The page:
Venezuela Implements New Taxes on Businesses, Cigarettes, Alcohol

The Venezuelan government implemented several new taxes this week, in an attempt to curb inflation and to reduce alcohol and cigarette consumption among the Venezuelan population.
A waiter carries Scotch whisky to customers at a bar in Caracas (AP/Fernando Llano)

Caracas, October 9, 2007 (
The Venezuelan government implemented several new taxes this week, in an
attempt to curb inflation and to reduce alcohol and cigarette consumption among
the Venezuelan population. The new taxes include a new tax on company bank
transactions, starting in November, as well as an immediate increase of taxes
on alcohol and cigarettes. President Hugo Chavez also announced earlier this
week that a luxury tax is being studied.

"There are people who spend what is necessary, but then there are some who
spend and spend. I am looking to put a tax on this," said Chavez on his TV
and radio show Aló Presidente on
Sunday. In the last several weeks Chavez has repeatedly criticized consumerism
and excessive consumption among the Venezuelan population. He has assured that
the government will slow down or stop the importation of luxury goods such as
Hummer vehicles and whisky.

"In the United States
if you have a car that costs so much they hit you with a tremendous tax. In Europe too," said Chavez "We aren't talking
about communism, these are financial mechanisms that are just as valid in
capitalism as in communism."

On Monday, the national tax collection agency SENIAT announced changes
regarding taxes on alcohol and cigarettes in an attempt to reduce their
consumption. SENIAT Superintendent Jose Vielma Mora explained that the new increases
in taxes on these goods are aimed at "lessening the moral, economic, and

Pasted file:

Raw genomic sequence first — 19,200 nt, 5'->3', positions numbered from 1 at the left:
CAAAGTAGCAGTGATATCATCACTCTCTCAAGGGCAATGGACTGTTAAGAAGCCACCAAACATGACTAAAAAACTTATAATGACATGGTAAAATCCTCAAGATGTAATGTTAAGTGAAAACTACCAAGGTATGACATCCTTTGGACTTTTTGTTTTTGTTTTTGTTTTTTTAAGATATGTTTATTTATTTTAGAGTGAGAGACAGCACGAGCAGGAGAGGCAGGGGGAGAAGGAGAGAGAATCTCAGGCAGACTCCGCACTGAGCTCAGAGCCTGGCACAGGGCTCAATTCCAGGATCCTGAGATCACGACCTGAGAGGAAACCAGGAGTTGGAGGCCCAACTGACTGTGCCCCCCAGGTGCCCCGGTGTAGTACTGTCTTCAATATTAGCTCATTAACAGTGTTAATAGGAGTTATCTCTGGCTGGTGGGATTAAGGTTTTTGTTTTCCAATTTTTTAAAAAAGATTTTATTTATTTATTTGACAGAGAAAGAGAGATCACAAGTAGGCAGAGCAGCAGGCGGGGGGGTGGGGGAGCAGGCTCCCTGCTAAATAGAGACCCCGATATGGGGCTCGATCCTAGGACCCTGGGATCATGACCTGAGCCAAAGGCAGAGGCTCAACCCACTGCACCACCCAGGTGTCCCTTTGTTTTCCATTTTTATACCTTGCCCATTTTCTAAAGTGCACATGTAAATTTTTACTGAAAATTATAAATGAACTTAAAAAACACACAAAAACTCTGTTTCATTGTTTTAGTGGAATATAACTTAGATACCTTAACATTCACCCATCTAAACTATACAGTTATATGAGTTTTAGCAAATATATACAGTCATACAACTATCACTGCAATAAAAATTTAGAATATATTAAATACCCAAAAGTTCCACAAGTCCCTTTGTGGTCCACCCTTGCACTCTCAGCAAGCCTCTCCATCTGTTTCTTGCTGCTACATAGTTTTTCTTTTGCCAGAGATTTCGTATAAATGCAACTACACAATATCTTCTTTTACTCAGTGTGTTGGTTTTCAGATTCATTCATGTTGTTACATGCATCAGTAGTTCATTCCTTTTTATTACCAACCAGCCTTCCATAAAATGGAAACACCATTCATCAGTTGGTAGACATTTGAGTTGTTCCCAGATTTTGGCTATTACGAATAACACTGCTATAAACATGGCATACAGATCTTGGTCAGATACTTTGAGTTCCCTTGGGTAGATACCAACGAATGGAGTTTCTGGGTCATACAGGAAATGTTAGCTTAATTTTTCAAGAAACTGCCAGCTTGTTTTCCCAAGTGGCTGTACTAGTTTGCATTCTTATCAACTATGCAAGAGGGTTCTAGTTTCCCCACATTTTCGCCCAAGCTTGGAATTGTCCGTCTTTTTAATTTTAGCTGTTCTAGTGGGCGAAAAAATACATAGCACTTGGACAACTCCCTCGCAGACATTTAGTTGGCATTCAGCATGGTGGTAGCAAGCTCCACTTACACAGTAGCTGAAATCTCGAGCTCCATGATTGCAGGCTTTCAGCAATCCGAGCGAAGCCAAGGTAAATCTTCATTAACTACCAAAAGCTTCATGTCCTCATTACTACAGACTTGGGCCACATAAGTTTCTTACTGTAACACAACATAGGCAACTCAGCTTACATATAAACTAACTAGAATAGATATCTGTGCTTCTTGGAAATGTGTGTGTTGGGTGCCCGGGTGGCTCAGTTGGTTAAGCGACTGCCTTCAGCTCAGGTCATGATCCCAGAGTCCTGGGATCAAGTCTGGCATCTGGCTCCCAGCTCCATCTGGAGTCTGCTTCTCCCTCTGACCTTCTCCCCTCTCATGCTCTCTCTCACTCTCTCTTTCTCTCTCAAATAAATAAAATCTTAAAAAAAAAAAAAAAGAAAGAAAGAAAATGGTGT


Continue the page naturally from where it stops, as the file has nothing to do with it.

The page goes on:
social consequences of their use." Mora added that the communal councils
will be consulted before granting liquor licenses in order to prevent alcohol
consumption near schools, churches, or cultural centers.

But these fiscal mechanisms are not just about curbing excessive consumption.
Many of the changes in the nation's tax system also aim at controlling
inflation and lowering the tax burden on the poor. The government lowered the value-added
tax this year from 15 percent to 9 percent, which meant a sacrifice in fiscal
revenue, according to Chavez. But new taxes aimed at luxury goods and bank
transactions should reorient the nation's taxes toward wealthier sectors.

Starting November 1st and going until the end of the year the government will
charge a tax of 1.5 percent on bank transactions for all businesses. During
these two months the government hopes to collect a total of Bs. 930 billion
(US$ 433 million) from taxing business transactions, a measure which is meant
to soak up liquidity in the economy and control inflation.

"The intention of the tax is to soak up liquidity in the national economy
with the objective of regulating inflation, especially taking into account the
increase in imports that happen during the Christmas season," said Mora.

He said the tax would also contribute to making the tax system more progressive
and equitable as part of "the socialist state that is in
construction," as well as allow the government to evaluate economic growth
per sector.

"The tax is different than other taxes of a similar nature in the past in
that it will only apply to financial transactions carried out by companies and
businesses, putting no burden on individual citizens," he said.

The new taxes should make up for the lost tax revenue due to the decrease of
the value-added tax. This tax, which is applied equally to all citizens, is
being slowly reduced and Chavez has said it will be eventually eliminated
completely as it is "unfair" for the poor.

With new taxes on luxury and excessive consumption, Chavez has said he hopes to
fight the "capitalist values" of consumption and instill some
"socialist" values and morals in the Venezuelan people.

"This society would benefit from socialist values, but it is very
difficult to change this culture," he said.